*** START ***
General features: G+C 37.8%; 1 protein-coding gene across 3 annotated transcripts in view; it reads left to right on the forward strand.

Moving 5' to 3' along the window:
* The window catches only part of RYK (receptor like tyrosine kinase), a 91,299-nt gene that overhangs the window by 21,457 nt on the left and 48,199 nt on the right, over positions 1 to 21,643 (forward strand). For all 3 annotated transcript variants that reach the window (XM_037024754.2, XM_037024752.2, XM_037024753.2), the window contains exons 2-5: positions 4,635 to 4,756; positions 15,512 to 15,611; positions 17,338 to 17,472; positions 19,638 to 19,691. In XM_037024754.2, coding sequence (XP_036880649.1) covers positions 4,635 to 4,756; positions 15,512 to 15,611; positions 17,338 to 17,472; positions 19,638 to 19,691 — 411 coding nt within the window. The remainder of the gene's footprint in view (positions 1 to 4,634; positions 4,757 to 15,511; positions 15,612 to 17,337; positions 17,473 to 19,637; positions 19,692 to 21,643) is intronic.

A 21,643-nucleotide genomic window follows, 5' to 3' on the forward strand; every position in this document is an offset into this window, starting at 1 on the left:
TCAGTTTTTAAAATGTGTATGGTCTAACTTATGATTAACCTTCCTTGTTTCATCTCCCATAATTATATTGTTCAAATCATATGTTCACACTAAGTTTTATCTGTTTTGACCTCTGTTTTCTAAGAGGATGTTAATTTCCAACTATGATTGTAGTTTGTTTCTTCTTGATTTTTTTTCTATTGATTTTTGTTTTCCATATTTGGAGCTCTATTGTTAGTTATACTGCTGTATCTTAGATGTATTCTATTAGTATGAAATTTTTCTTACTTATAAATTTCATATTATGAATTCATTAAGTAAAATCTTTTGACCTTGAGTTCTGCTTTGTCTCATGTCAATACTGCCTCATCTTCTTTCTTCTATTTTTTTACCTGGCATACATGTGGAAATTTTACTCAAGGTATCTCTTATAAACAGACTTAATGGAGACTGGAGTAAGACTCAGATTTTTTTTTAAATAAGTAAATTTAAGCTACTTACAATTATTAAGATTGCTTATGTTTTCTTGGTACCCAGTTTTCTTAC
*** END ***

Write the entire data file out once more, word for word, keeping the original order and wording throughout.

General features: G+C 37.8%; 1 protein-coding gene across 3 annotated transcripts in view; it reads left to right on the forward strand.

Moving 5' to 3' along the window:
* The window catches only part of RYK (receptor like tyrosine kinase), a 91,299-nt gene that overhangs the window by 21,457 nt on the left and 48,199 nt on the right, over positions 1 to 21,643 (forward strand). For all 3 annotated transcript variants that reach the window (XM_037024754.2, XM_037024752.2, XM_037024753.2), the window contains exons 2-5: positions 4,635 to 4,756; positions 15,512 to 15,611; positions 17,338 to 17,472; positions 19,638 to 19,691. In XM_037024754.2, coding sequence (XP_036880649.1) covers positions 4,635 to 4,756; positions 15,512 to 15,611; positions 17,338 to 17,472; positions 19,638 to 19,691 — 411 coding nt within the window. The remainder of the gene's footprint in view (positions 1 to 4,634; positions 4,757 to 15,511; positions 15,612 to 17,337; positions 17,473 to 19,637; positions 19,692 to 21,643) is intronic.

A 21,643-nucleotide genomic window follows, 5' to 3' on the forward strand; every position in this document is an offset into this window, starting at 1 on the left:
TCAGTTTTTAAAATGTGTATGGTCTAACTTATGATTAACCTTCCTTGTTTCATCTCCCATAATTATATTGTTCAAATCATATGTTCACACTAAGTTTTATCTGTTTTGACCTCTGTTTTCTAAGAGGATGTTAATTTCCAACTATGATTGTAGTTTGTTTCTTCTTGATTTTTTTTCTATTGATTTTTGTTTTCCATATTTGGAGCTCTATTGTTAGTTATACTGCTGTATCTTAGATGTATTCTATTAGTATGAAATTTTTCTTACTTATAAATTTCATATTATGAATTCATTAAGTAAAATCTTTTGACCTTGAGTTCTGCTTTGTCTCATGTCAATACTGCCTCATCTTCTTTCTTCTATTTTTTTACCTGGCATACATGTGGAAATTTTACTCAAGGTATCTCTTATAAACAGACTTAATGGAGACTGGAGTAAGACTCAGATTTTTTTTTAAATAAGTAAATTTAAGCTACTTACAATTATTAAGATTGCTTATGTTTTCTTGGTACCCAGTTTTCTTAC